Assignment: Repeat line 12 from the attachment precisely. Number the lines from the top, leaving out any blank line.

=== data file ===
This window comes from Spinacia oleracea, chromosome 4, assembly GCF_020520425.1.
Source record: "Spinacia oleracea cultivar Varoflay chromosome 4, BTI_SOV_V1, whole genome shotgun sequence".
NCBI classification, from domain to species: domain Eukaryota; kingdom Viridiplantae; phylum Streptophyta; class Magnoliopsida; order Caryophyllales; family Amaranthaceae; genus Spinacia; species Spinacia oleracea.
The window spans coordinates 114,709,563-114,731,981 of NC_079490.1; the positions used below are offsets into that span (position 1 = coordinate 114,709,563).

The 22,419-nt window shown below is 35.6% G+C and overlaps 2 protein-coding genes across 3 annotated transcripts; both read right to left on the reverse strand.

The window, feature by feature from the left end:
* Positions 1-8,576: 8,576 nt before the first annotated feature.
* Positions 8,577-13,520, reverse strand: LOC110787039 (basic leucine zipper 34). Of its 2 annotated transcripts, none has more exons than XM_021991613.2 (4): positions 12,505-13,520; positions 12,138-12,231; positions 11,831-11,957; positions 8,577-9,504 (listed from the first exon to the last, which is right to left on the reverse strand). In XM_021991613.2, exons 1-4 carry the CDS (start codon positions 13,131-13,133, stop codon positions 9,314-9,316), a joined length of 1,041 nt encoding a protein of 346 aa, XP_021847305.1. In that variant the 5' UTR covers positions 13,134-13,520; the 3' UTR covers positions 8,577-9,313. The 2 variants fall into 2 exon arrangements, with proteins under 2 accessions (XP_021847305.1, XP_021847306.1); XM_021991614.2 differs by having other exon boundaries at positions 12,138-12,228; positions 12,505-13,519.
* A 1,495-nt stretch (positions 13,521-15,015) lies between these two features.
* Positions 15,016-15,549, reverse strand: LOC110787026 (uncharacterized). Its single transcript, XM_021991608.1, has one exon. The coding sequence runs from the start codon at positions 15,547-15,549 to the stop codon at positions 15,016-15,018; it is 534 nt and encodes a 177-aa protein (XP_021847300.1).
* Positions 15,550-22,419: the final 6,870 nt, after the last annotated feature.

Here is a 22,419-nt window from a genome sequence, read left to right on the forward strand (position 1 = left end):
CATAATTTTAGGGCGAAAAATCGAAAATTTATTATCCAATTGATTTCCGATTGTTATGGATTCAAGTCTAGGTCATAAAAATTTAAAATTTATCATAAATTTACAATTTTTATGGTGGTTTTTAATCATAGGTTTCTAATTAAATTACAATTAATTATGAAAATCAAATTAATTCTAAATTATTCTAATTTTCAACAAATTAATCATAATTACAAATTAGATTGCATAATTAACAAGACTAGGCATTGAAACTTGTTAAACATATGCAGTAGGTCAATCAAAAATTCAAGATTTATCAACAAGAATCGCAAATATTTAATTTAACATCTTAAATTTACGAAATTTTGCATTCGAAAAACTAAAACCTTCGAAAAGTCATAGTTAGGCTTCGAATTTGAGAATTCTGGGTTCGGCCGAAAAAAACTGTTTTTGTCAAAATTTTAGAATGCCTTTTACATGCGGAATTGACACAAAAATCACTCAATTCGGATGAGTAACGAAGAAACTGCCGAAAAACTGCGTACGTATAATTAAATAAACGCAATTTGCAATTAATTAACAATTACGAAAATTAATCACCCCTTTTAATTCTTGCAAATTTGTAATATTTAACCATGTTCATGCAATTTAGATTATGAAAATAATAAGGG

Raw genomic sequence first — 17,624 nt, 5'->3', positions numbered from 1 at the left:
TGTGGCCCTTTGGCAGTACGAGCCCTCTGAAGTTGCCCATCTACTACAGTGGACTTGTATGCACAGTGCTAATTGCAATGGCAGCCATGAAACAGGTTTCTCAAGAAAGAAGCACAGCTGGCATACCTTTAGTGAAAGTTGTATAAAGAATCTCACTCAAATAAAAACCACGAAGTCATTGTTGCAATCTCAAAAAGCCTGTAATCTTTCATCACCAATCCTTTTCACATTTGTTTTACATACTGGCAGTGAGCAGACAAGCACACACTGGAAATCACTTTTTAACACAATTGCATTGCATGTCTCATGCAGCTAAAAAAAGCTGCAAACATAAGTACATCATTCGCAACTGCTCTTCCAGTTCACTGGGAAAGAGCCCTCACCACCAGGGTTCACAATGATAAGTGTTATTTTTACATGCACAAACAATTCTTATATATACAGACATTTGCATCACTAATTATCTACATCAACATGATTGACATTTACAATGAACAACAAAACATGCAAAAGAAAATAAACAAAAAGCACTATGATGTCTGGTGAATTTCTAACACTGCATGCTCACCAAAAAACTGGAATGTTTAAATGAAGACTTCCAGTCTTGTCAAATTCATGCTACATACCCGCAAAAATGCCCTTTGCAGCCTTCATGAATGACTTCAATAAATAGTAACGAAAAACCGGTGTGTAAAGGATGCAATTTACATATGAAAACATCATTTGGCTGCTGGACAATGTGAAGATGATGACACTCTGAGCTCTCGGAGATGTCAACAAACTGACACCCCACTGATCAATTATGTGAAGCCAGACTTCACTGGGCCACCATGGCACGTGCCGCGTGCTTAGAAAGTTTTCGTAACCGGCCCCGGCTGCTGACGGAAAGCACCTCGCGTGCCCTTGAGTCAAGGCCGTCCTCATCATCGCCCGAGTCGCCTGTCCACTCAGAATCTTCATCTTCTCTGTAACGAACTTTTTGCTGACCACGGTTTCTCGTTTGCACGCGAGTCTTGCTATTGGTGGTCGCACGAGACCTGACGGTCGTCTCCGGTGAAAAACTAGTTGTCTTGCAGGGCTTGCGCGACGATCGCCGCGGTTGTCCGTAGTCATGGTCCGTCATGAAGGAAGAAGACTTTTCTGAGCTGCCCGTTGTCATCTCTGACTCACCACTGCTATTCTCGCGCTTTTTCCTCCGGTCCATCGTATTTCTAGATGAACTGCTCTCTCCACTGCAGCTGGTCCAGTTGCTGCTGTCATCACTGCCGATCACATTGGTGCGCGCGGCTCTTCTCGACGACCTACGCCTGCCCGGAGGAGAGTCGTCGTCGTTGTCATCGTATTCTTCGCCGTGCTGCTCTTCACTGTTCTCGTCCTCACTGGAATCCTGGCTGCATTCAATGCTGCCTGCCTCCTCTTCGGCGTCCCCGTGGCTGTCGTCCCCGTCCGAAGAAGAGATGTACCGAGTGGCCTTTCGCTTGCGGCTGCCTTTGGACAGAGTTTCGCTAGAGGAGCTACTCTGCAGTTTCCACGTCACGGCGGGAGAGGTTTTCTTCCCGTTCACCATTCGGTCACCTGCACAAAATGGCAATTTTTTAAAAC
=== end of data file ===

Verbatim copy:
Here is a 22,419-nt window from a genome sequence, read left to right on the forward strand (position 1 = left end):